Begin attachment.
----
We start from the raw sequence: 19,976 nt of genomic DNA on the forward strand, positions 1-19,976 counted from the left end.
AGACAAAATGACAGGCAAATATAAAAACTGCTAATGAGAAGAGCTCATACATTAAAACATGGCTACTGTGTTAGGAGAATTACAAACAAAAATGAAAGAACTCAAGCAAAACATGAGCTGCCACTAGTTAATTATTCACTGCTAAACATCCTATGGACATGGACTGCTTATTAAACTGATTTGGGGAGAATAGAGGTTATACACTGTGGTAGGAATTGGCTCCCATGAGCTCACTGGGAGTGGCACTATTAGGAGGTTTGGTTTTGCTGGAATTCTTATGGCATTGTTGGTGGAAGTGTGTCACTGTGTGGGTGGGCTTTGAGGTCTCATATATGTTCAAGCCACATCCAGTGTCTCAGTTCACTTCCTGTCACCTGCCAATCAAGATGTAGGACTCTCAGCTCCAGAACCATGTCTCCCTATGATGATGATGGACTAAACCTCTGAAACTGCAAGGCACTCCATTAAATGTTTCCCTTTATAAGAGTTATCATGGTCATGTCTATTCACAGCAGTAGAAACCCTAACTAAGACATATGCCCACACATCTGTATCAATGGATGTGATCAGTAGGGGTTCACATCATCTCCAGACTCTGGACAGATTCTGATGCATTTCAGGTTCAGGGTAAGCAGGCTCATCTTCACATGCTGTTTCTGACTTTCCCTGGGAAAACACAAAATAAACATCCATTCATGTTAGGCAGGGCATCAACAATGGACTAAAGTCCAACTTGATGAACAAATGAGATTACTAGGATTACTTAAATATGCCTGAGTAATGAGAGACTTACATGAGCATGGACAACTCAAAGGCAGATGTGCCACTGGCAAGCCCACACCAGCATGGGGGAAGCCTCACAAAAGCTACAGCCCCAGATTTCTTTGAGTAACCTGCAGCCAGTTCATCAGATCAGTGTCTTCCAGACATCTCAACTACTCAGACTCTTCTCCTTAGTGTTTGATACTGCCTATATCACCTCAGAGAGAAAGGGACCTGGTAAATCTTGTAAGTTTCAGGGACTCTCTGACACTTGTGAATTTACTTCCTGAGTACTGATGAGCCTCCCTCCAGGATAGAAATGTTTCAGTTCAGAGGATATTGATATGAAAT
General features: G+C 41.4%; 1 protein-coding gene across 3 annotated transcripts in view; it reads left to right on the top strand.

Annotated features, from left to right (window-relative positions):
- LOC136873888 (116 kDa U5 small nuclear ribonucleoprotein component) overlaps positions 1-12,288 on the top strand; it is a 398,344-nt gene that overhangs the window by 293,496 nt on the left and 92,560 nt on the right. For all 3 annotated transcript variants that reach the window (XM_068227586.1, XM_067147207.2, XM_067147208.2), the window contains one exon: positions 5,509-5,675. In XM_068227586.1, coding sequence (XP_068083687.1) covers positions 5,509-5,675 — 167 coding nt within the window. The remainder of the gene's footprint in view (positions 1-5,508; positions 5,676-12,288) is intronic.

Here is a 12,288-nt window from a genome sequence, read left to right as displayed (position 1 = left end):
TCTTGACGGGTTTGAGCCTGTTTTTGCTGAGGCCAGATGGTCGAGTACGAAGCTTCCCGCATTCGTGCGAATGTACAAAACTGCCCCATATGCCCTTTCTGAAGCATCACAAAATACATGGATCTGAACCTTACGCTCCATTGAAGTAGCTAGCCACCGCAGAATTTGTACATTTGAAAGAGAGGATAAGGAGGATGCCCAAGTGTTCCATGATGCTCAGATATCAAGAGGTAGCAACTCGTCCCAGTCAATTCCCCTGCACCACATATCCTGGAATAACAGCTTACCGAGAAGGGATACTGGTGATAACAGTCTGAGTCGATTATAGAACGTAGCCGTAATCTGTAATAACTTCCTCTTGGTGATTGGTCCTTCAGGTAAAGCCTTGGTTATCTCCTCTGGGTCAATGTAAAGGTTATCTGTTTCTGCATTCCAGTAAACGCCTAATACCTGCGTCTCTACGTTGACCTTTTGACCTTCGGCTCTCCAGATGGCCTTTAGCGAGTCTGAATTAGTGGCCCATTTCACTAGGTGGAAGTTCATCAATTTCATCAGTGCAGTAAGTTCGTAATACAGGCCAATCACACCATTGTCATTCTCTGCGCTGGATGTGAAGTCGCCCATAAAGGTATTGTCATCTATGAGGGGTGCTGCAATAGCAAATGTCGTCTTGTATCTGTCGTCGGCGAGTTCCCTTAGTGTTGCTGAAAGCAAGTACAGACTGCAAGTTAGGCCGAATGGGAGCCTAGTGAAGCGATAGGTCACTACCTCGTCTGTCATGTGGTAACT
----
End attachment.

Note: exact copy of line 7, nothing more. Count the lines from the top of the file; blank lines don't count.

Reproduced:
TCTTGACGGGTTTGAGCCTGTTTTTGCTGAGGCCAGATGGTCGAGTACGAAGCTTCCCGCATTCGTGCGAATGTACAAAACTGCCCCATATGCCCTTTCTGAAGCATCACAAAATACATGGATCTGAACCTTACGCTCCATTGAAGTAGCTAGCCACCGCAGAATTTGTACATTTGAAAGAGAGGATAAGGAGGATGCCCAAGTGTTCCATGATGCTCAGATATCAAGAGGTAGCAACTCGTCCCAGTCAATTCCCCTGCACCACATATCCTGGAATAACAGCTTACCGAGAAGGGATACTGGTGATAACAGTCTGAGTCGATTATAGAACGTAGCCGTAATCTGTAATAACTTCCTCTTGGTGATTGGTCCTTCAGGTAAAGCCTTGGTTATCTCCTCTGGGTCAATGTAAAGGTTATCTGTTTCTGCATTCCAGTAAACGCCTAATACCTGCGTCTCTACGTTGACCTTTTGACCTTCGGCTCTCCAGATGGCCTTTAGCGAGTCTGAATTAGTGGCCCATTTCACTAGGTGGAAGTTCATCAATTTCATCAGTGCAGTAAGTTCGTAATACAGGCCAATCACACCATTGTCATTCTCTGCGCTGGATGTGAAGTCGCCCATAAAGGTATTGTCATCTATGAGGGGTGCTGCAATAGCAAATGTCGTCTTGTATCTGTCGTCGGCGAGTTCCCTTAGTGTTGCTGAAAGCAAGTACAGACTGCAAGTTAGGCCGAATGGGAGCCTAGTGAAGCGATAGGTCACTACCTCGTCTGTCATGTGGTAACT